Back when I was working on iPokédex, I had a pretty lofty, outrageous end-goal for the project: to get it to replicate the experience of a Pokédex from the TV show as closely as possible. Given the device on the TV show was a complete fantasy device in the year of 1998, I found the concept of owning a device with the remote possibility of realising that in 2008 incredibly exciting.
That being said, there was one aspect of a functioning Pokédex on iOS that was never quite possible for me to implement: the ability to synthesis audible speech.
Now, iPhone and iPad have had built-in speech capabilities since as early as iOS 3.0 (Well, iPhoneOS 3.o back then) . At that point, it was mainly used for accessibility purposes (So people with poor eyesight could interact with the devices), but it became way more exposed when Apple brought out Siri in iOS 5.
Unfortunately, the speech synthesis API has always been a private one, meaning it’s not normally possible to use it without a small bit of hacking, and even still, if an app containing it was submitted to the App Store, it would instantly get rejected by the automatic submission process.
Nevertheless, I had a play with this private API back in 2011 to see what it could theoretically be capable of.
Suffice it to say, when I got this working for the first time, I was incredibly blown away.
But alas, as the default iOS voice system was private, I knew that even though I had it working, it could NEVER see the light of day on the App Store.
In my attempt to make this possible, I filed a feature request with Apple’s Bug Report, asking for them to consider opening the API to the public. A few weeks later, I received a canned response from them saying they’ll think about it.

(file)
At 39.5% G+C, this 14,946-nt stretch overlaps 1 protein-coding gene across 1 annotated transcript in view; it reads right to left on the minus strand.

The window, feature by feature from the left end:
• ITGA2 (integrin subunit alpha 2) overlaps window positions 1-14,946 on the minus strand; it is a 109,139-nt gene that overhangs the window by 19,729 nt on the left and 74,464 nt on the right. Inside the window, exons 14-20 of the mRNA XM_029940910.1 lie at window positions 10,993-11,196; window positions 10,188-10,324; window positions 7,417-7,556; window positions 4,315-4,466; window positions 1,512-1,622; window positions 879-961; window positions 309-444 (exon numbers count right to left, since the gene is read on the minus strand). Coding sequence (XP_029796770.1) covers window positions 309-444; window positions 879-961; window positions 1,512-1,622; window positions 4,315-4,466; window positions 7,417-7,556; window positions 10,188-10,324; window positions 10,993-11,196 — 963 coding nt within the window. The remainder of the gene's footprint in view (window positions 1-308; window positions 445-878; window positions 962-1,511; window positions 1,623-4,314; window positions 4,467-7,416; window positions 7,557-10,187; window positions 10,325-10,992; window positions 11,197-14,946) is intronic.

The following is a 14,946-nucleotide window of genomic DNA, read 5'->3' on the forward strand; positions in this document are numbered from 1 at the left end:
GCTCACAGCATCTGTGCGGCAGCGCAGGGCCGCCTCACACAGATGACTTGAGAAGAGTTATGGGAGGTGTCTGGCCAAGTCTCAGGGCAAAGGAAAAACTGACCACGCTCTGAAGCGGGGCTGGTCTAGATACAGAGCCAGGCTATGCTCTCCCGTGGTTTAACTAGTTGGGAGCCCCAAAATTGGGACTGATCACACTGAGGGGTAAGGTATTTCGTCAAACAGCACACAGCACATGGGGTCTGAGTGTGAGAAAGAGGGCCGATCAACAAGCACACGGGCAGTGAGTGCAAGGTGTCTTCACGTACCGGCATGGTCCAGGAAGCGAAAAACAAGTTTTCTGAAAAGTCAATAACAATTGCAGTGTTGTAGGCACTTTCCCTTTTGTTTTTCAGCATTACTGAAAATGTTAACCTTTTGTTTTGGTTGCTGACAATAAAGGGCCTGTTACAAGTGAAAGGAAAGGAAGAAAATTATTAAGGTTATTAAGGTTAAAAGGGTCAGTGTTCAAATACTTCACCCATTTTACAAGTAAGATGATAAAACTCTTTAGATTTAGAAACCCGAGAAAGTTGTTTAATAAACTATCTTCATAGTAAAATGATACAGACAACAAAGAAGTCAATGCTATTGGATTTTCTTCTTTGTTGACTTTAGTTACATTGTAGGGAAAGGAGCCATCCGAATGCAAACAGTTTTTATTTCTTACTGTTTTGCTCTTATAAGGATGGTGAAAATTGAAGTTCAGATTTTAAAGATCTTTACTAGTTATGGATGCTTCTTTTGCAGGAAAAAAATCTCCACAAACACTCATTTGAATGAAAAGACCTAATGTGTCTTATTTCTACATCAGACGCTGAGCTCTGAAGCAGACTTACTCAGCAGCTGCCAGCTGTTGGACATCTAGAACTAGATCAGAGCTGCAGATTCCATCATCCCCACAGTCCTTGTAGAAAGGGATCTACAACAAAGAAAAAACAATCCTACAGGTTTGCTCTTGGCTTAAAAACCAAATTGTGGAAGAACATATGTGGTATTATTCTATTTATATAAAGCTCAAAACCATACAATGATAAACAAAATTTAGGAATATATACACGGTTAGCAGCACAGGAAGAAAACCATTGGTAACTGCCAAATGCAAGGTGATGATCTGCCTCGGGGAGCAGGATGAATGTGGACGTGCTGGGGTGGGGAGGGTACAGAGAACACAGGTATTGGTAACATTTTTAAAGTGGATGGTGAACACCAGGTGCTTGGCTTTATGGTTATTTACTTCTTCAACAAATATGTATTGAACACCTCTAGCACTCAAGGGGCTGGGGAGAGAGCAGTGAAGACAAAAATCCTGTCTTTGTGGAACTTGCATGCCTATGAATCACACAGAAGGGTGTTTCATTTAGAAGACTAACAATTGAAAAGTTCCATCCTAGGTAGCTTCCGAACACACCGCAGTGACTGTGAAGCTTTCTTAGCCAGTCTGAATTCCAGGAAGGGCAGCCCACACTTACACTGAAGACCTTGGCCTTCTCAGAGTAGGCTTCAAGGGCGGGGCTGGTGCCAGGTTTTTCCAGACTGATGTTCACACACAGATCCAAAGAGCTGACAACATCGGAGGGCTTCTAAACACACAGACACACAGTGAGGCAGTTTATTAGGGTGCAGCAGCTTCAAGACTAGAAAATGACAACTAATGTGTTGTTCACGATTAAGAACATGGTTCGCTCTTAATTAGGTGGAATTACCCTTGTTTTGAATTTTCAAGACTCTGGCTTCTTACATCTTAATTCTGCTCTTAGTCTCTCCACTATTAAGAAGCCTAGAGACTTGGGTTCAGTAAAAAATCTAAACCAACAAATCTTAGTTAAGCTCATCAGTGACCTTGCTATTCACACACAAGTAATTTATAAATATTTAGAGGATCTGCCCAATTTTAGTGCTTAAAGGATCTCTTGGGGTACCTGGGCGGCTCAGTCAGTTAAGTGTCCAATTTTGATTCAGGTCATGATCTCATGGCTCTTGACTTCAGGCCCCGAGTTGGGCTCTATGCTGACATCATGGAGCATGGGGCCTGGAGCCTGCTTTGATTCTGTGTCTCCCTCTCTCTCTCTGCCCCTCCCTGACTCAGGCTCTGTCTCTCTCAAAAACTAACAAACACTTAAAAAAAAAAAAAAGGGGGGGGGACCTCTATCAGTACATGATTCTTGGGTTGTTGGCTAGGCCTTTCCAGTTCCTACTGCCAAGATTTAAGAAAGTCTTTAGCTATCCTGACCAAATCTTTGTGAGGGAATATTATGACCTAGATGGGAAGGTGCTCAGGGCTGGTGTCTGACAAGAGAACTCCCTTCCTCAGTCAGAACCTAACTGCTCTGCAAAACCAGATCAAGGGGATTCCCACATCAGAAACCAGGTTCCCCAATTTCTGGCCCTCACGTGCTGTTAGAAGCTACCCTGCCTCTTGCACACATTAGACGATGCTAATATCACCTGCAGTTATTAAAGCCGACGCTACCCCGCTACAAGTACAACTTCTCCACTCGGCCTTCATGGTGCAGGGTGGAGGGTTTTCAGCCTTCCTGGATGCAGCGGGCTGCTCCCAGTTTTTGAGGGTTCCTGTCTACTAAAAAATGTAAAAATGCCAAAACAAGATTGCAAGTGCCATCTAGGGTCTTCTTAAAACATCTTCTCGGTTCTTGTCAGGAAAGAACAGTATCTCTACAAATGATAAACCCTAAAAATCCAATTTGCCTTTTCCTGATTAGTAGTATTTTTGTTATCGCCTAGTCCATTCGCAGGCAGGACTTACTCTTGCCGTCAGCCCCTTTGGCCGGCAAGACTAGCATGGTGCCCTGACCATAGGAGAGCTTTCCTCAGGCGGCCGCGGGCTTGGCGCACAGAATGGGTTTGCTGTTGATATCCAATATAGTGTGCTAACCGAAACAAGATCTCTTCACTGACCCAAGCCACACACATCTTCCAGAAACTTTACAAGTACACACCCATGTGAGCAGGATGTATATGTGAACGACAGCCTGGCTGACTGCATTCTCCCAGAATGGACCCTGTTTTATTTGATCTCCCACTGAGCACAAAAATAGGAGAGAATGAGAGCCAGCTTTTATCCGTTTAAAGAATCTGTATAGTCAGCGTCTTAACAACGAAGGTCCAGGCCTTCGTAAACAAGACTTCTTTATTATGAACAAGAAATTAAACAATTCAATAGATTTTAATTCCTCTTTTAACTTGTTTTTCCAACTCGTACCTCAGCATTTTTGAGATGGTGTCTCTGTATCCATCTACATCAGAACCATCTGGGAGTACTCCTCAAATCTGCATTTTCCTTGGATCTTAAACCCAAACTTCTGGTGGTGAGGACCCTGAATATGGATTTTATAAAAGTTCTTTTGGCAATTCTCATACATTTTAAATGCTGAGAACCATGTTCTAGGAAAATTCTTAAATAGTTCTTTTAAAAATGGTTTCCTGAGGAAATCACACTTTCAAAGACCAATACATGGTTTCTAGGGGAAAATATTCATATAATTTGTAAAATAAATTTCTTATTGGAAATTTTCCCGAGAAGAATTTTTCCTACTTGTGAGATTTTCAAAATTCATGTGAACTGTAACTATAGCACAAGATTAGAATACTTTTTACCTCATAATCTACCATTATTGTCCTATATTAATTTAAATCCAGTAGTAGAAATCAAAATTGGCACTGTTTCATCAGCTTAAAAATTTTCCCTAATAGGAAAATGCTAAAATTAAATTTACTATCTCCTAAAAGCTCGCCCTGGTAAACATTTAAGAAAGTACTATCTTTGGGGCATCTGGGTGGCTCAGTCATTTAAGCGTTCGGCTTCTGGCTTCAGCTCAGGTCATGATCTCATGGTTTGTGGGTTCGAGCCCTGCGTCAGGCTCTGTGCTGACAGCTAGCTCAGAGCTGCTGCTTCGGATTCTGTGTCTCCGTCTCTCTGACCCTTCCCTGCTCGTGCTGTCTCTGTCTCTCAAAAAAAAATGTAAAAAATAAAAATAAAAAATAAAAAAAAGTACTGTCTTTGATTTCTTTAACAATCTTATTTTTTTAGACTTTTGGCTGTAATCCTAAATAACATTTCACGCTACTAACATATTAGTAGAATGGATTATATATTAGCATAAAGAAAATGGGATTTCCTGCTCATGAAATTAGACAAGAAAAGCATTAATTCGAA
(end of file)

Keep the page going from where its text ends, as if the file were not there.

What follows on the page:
After that, I explored several third party solutions from companies specialising in speech synthesis. Sadly, licensing the tech from them would have been VERY expensive. All of them required an initial licensing fee of at least a couple hundred dollars, and a good deal of them also required a cut from all revenues received from app sales. Some even mandated that the app couldn’t be put on the App Store for free; it HAD to be paid.
It was at this point that I received the cease and desist notice from The Pokémon Company, and so after all that, I never thought about it again…
… until now.
This week, I discovered that as of iOS 7, Apple had actually made the speech synthesis API I had previously used in 2011, completely open to third party developers, with no extra licensing fees or royalties. Just like that, something that was incredibly expensive and hard in 2011, became completely free and simple in 2013.
Last night, I had a bit of a play with the new speech synthesis library in a test version of iPokédex on my iPod touch running iOS 7.
So how about that. Even though it took 2 years, something I would have killed for in 2011 became possible in 2013. Better late than never right?
Either way, since I’ve moved on from iPokédex to a much more awesome project these days, I doubt I’ll have any pressing need to use it properly in the immediate future, but I still thought it was cool.
And also, you never know what the future might hold in store. ;D
- Published October 4, 2013
- Categories Development